During the speech portion of the evening, Zhukova promised a surprise. It came a few minutes later, when the traditionally dressed Kuban Cossack Choir took the stairs to the exhibition floor and let out with rousing Ukrainian songs—a bold move at a time when relations between Russia, Ukraine, and the US are particularly tense. “I don’t think the non-Russian speakers here know what’s happening,” Baibakova said.

Left: Collector Maria Baibakova. Right: Architect Elizabeth Diller and Whitney Museum director Adam Weinberg.

They didn’t, but people were having such a good time in such rarified company that it was well past midnight before they left for the afterparty at a new club called LOL. No doubt it went on till daybreak—3 AM in Moscow. By that time, I was packing for an early-morning flight to another economically compromised hot spot, Athens.

In an unintentional snub to Zurich Art Weekend, the collector and Deste Foundation founder Dakis Joannou had scheduled his own annual round of events for a rather different set of art tourists, among them filmmaker Tamra Davis, fashion designer Philip Colbert, Wallpaper magazine art director James Reid, and restaurateur Michael McCarty. They arrived at the Benaki Museum on Friday for the opening of “Design Office: Noise Name Paintings and Sculptures of Rock Bands That Are Broken Up” by Kim Gordon, artist, best-selling memoirist and cofounder of the broken-up Sonic Youth. With Bill Nace, her current bandmate in Body/Head, Gordon gave a transporting free performance on the terrace.

After Moscow, it felt like the other side of the world. The following day’s schedule included a visit to the Museum of Cycladic Art and this year’s Deste Prize exhibition, the best I’ve seen yet, and a show of public sculpture in the gardens of the French School at Athens curated by Whitechapel Gallery director Iwona Blazwick. But the main event was the opening that evening of “Ametria,” an exhibition of centuries-spanning artworks culled from the collections of the Benaki and the Deste at the other, modern Benaki. Organized by a team of curators working under the direction of artist Roberto Cuoghi, it was so sexy, dense, and fascinating that it was easy to feel lost within the maze of an installation created by architect Alessandro Pasini. Also making its debut was a new project space for Family Business within the museum. It opened with “Dirty Linen,” an excellent exhibition of unknown works by mostly Greek artists curated by Myriam Ben Salah and housed in a structure designed by Joannou.

Left: Collector Dakis Joannou and Benaki Museum director Angelos Delivorias. Right: Restaurateurs Kim and Michael McCarty.

Andra Ursuta was the featured artist at the collector’s home that evening, where Urs Fischer, Deitch, and Gioni arrived from Moscow to join about a hundred other people for dinner and dancing. It was merely the a prelude to a cruise to Hydra the next morning, and the opening of “Hippias Minor,” an exhibition by Paul Chan at the Slaughterhouse, Deste’s project space on the island. That show included sculpture, a book that Chan published with a new translation of “Plato’s most controversial dialogue” on the truth of lies. For the opening, Chan staged a symposium to replace trivial chatter at the dinner that followed. “Hey,” Chan said, as the sun set over the Aegean. “When was the last time anyone launched a book about Plato in Greece?”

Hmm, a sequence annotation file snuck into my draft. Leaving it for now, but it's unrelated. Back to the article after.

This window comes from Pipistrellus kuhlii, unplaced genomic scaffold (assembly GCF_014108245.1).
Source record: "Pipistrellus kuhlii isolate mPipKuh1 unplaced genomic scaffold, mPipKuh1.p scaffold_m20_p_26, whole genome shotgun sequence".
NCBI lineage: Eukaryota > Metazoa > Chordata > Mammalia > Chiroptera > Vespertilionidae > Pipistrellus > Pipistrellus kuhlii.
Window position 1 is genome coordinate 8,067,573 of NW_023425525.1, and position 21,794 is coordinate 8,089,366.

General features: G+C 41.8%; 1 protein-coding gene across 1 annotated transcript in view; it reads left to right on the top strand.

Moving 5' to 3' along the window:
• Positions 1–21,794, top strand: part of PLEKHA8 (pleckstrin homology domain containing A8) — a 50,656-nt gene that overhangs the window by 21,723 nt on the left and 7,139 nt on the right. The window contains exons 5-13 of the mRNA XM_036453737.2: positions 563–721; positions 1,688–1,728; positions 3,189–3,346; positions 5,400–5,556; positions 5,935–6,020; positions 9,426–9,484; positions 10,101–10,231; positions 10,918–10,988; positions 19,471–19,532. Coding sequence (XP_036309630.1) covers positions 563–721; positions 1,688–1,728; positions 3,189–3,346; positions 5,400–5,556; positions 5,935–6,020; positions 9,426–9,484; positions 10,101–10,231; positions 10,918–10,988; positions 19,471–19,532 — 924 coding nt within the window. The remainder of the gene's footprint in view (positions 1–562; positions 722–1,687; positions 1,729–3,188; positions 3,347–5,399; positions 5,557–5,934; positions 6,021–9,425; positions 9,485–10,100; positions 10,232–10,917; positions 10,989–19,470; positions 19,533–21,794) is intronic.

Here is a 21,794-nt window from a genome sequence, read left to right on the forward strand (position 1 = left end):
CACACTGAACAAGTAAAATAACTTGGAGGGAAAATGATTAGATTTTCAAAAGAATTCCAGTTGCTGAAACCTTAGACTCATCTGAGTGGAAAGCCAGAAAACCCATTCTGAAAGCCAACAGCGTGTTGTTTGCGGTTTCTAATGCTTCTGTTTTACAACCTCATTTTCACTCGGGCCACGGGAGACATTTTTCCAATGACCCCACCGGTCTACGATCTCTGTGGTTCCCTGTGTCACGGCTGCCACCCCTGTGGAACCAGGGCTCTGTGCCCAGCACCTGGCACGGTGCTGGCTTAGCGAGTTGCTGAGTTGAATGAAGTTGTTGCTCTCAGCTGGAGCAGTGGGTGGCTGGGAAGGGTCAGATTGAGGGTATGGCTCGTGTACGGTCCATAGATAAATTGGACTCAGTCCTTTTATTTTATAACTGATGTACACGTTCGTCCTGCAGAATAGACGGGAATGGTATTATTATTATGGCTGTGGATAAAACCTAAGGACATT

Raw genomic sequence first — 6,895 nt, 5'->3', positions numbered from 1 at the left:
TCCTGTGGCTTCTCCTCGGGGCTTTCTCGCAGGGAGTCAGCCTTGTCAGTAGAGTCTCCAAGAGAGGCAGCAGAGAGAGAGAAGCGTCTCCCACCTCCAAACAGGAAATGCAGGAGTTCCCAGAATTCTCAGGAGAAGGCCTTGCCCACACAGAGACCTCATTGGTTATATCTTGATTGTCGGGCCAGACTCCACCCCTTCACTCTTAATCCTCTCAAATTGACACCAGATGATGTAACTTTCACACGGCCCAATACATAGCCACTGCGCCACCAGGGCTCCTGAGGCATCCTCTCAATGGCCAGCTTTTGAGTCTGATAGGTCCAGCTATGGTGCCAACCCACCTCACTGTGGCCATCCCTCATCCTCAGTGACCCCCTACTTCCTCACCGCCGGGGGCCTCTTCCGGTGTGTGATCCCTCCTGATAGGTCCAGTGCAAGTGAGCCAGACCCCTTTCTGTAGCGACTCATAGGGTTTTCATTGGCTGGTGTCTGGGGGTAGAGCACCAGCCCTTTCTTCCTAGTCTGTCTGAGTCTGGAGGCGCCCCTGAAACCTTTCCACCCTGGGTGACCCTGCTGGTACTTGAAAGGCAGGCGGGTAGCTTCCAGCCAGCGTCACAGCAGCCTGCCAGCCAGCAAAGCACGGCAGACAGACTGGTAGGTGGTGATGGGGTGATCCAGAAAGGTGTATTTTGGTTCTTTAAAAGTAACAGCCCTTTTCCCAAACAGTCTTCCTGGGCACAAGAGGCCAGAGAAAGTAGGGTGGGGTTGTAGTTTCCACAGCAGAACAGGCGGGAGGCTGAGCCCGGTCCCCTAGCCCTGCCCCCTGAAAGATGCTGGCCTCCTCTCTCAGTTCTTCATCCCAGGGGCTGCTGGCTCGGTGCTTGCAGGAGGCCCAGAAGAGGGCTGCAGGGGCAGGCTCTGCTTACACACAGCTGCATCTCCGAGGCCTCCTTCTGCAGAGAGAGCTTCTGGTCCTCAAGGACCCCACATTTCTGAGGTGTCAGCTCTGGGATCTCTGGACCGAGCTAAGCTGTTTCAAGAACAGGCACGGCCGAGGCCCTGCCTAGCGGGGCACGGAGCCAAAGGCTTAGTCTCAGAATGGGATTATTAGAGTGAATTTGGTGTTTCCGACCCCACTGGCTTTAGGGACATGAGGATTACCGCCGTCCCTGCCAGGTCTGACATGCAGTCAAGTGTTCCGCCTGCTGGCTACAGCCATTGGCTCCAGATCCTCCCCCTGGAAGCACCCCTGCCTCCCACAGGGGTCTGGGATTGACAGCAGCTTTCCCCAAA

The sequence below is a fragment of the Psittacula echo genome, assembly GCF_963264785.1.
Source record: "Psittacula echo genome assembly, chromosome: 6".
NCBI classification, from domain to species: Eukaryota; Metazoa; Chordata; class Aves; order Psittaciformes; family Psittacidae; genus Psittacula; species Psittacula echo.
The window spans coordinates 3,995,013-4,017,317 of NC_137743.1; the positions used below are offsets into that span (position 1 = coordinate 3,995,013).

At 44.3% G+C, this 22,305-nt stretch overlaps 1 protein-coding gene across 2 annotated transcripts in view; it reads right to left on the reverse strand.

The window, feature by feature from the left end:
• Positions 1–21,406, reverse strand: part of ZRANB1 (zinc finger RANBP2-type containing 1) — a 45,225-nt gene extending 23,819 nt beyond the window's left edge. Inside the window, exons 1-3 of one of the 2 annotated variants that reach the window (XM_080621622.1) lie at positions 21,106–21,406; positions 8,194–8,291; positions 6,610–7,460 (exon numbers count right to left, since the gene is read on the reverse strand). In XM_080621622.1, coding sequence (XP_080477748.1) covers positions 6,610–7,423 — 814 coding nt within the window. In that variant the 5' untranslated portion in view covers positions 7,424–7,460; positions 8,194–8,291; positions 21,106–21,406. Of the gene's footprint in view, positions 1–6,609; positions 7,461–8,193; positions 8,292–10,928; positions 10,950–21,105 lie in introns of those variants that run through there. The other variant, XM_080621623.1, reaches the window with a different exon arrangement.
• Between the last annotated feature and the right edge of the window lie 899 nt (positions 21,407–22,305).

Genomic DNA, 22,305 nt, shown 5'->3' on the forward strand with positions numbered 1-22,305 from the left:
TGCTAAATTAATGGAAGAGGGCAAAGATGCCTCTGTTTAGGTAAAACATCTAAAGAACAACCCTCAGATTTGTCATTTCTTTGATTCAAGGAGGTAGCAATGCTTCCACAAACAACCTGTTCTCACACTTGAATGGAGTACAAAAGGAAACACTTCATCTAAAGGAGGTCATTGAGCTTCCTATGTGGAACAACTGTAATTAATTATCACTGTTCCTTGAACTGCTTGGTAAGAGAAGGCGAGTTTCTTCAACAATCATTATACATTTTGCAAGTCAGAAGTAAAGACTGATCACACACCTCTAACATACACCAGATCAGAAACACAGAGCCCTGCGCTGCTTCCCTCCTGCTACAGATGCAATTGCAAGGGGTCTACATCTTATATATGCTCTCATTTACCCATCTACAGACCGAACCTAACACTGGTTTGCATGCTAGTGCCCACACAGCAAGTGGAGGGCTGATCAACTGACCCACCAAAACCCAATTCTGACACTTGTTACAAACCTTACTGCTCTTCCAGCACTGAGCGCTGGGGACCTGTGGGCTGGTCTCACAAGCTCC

The message of the evening was that there are no answers. There was only Art Basel, and feeling the call of Ulysses, I went off to pack.

Left: Lily Lewis, 6th Moscow Biennale director Bart De Baere, and artist Anton Vidokle. Right: Fashion model Karli Kloss.

Left: Artist Alex Israel and dealer Almine Rech. Right: Collector Alberto Mugrabi and Colby Jordan.

Left: Artist Rirkrit Tiravanija. Right: Fireworks homage to Kazimir Malevich’s Black Square by Rirkrit Tiranvanija.

Left: Zona Maco founder Zelika Garcia. Right: Tretyakov Gallery director Zelfira Tregulova and Garage Museum director Anton Belov.

Left: Collectors Hilda and Phillip Sutton. Right: Garage Museum project architect John Paul Pacelli.

Left: Collectors Pamela Kramlich and Griet Dupont. Right: Dealer Richard Edwards.

Left: Isabella Huffington and Arianna Huffington. Right: Urban planner and restaurateur Peter Kudryavtsev.

Left: MoMA curator Roxana Marcoci. Right: Guerrilla intervention by Fyodor Pavlov-Andreevich.

Left: The Kuban Cossack Chorus in performance. Right: Collector Oscar Engelbert.

Left: Designer Tara Subkoff with filmmaker Tamra Davis, artist Kim Gordon, and dealer Rebecca Camhi. Right: Musician Bill Nace.

Left: Collectors Argyro and Iasson Tsakonis. Right: Hala Matar and Hind Matar with designer Phillip Colbert.

Left: Artist Andra Ursuta and dealer Mike Egan. Right: Palais de Tokyo special events curator Myriam Ben Salah and photographer Pierpaolo Ferrara.

Left: Artist Paul Chan. Right: Philosopher Paul B. Preciado.

Left: Dealer Kathy Grayson. Right: LACMA curator Jarrett Gregory and dealer Jeffrey Deitch.

Left: Dancer and choreographer Maria Hasabi. Right: Producer Miggi Hood, 032c editor Jörg Koch, Wallpaper art director James Reid, LACMA curator Jarret Gregory, and Marie Koch.

Left: Artist Seth Price, dealer Vera Alemani, and art historian Bettina Funcke. Right: Dio Horia founder Marina Varanopoulou.